Loomis, Natalie. Gooey Jellyfish. Bearport Publishing, 2007. ISBN 978-1597165105. 24 pp.
Part of the No Backbone! series on invertebrates, Gooey Jellyfish presents facts about these spineless sea creations in clear short sentences, using analogies children will be familiar with, such as by defining size range from the size of a grape to the size of a person. Each two-page spread contains text on the left with a photo on the right, and an additional fact or two in a bubble. The information is arranged logically, first introducing the concept of invertebrates, then talking about jellyfish specifically, covering variety, how they eat, and how they sting.
Gorgeous full color photos show the range of size and color of jellies. Some have labels but none are captioned, although there is a long list of photo credits on the verso of the table of contents. Vocabulary related to marine biology appears in bold, and are fully defined with both pictures and text, in a short glossary. The index is complete in scope, and three other titles appear in a list of further reading. The author thanks a consultant from the New England Aquarium, but no sources are cited.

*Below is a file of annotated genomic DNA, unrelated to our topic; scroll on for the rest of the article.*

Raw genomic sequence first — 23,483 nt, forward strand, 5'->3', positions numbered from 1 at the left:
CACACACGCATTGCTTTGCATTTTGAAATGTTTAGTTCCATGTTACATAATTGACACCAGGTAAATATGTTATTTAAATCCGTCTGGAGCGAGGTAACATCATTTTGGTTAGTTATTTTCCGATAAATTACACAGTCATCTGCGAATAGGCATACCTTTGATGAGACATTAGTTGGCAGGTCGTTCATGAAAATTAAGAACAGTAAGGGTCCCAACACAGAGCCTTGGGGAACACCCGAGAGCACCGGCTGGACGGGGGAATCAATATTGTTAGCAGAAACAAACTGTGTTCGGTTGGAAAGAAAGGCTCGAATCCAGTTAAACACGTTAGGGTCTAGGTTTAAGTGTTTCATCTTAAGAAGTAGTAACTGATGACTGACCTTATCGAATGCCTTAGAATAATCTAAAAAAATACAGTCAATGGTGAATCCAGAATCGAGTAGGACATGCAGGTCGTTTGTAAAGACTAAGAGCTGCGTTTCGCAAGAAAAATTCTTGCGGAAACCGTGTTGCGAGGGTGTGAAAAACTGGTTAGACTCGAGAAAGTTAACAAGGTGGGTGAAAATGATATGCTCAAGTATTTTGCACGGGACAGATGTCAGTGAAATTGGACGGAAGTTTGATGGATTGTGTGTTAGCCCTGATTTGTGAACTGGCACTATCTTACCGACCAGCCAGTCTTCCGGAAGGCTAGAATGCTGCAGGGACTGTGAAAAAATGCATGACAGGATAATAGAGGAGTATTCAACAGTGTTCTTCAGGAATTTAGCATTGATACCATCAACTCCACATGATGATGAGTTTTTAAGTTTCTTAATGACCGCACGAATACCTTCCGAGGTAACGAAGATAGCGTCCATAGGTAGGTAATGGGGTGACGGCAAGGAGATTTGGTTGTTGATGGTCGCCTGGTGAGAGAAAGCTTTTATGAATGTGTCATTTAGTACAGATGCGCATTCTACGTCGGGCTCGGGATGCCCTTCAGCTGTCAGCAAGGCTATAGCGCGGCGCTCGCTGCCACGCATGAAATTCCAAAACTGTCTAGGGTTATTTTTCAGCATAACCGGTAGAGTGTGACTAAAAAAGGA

Although too brief to be very useful for reports (there are over 2,000 species of jellyfish, and only the most dangerous one is named) this is a solid introduction to the subject, and a website for the series offers more information, such as what to do (or not do!) if you find a jellyfish washed up on land, and also has games and activities teachers may find useful, such as a fact sheet and crossword puzzle. Recommended for larger collections.
Review by Beth Gallaway